Political polarization on the issue, which has increased dramatically over the past decade, has exacerbated the situation, especially as major figures in the Republican Party have doubled down on climate skepticism. Public opinion on the issue largely reflects this partisan divide, and some research (including my own) shows that members of the American public are unlikely to change their views on climate change. In essence, people are politically dug in at a time when we may not be able to afford much inflexibility.
Part of the reason the issue has failed to take root in the political consciousness is that the U.S. has so far been able to avoid the most visible effects of climate change, even as some small island states have become uninhabitable and increasing freshwater scarcity threatens much of the developing world.
Climate change is just not a very salient or important issue for most Americans, particularly on the right. There have been some attempts to draw Republican attention to climate, for instance the group of South Florida Republican mayors who brought the issue up in that state's presidential primary debate, but these instances are mostly isolated and on the margins of the party discussion.
To get more people on board with climate, particularly on the right, rallying the political leadership may be an important component. We know that source credibility matters a lot when it comes to political communication, perhaps even more than the message itself. However, then we re-enter the discussion of how likely it is for an influential Republican figure to buck the party line and push for climate action when it's not a core issue for their constituency and so much of their history pushes back against that stance.
Another way to galvanize public support might be for climate advocates to piggyback their message onto a highly visible, climate-linked event such as a major storm, flood, or drought. These sorts of focusing events, which draw public attention, may open the door for climate communication and policy.
Absent these considerations, maybe the most conventional way to incentivize climate-friendly behavior is to highlight the benefits of climate action, such as through increased energy efficiency or a move towards sustainable energy sources. These are policies that could potentially improve national security and the economy, as well as provide job and income opportunities.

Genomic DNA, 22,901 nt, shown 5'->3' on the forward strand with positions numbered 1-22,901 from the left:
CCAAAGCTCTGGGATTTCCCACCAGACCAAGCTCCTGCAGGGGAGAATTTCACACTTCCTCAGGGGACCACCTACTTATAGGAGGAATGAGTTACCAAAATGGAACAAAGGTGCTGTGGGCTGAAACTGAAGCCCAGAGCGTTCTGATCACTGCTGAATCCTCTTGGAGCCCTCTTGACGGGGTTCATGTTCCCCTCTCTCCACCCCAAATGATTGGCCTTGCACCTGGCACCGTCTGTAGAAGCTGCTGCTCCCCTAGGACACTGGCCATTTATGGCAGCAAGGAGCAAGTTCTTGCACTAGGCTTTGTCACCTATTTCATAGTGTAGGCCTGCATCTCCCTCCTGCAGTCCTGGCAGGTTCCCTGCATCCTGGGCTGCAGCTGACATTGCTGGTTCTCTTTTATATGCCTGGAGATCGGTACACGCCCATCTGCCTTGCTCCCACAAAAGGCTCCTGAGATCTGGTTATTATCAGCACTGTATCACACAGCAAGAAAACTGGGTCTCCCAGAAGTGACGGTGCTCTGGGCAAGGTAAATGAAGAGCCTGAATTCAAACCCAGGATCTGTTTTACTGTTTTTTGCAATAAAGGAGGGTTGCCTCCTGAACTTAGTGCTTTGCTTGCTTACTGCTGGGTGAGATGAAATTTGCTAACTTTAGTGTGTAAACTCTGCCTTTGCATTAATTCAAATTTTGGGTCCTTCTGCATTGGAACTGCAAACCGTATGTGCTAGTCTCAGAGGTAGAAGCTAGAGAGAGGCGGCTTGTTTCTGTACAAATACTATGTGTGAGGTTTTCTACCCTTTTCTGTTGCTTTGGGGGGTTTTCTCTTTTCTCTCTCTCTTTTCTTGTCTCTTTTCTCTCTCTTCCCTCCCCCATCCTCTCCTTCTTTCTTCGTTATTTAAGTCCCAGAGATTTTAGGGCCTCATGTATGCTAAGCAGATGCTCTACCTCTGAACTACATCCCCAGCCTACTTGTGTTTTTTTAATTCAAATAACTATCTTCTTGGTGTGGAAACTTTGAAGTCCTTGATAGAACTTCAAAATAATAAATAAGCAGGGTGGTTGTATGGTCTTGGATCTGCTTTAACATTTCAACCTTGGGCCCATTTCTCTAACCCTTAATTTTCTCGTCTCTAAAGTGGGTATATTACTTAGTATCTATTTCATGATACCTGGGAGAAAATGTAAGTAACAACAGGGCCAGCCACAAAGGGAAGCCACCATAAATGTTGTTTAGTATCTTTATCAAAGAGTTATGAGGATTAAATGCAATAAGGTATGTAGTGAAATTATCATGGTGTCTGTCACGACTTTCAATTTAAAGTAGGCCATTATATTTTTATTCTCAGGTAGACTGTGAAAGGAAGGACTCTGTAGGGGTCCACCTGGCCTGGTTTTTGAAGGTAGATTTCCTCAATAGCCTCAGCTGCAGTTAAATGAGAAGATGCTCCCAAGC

However, even these "win-win" policies have to fight against decades of political inertia and inaction, so it's easier said than done.
So, yeah, even with leadership doing what's right instead of just what's expedient, getting galvanized support for saving the human world from climate change is going to be tough. But, it's impossible without it.
But, really what's the threat?
"In terms of climate change," said Battisti, "there's not a lot of evidence that the climate is going to lurch abruptly into a whole different regime. But, there is a heck of a lot of evidence that if we keep on going business as usual we will create a different world than the one we grew up in.
"Over the course of our kids' lifetime, it'll be a very different world. (In the NW for example), the Cascades will look extremely different in the winter time. There won't be any snow on Snoqualmie Pass. ... This is in a less-than 50 year time frame, and you can already see the evidence of that. A couple of years ago when Stevens Pass had a really terrible year, well 50 years from now that's going to be a normal year."
And that's going to suck. Without that winter store of water, streams run low and hot, fires are more prevalent and even Puget Sound suffers without fresh, cool water coming in and stirring in up. Just like last summer ....
Jake Ellison can be reached at 206-448-8334 or firstname.lastname@example.org. Follow Jake on Twitter at twitter.com/Jake_News. Also, swing by and *LIKE* his page on Facebook. If Google Plus is your thing, check out our science coverage here.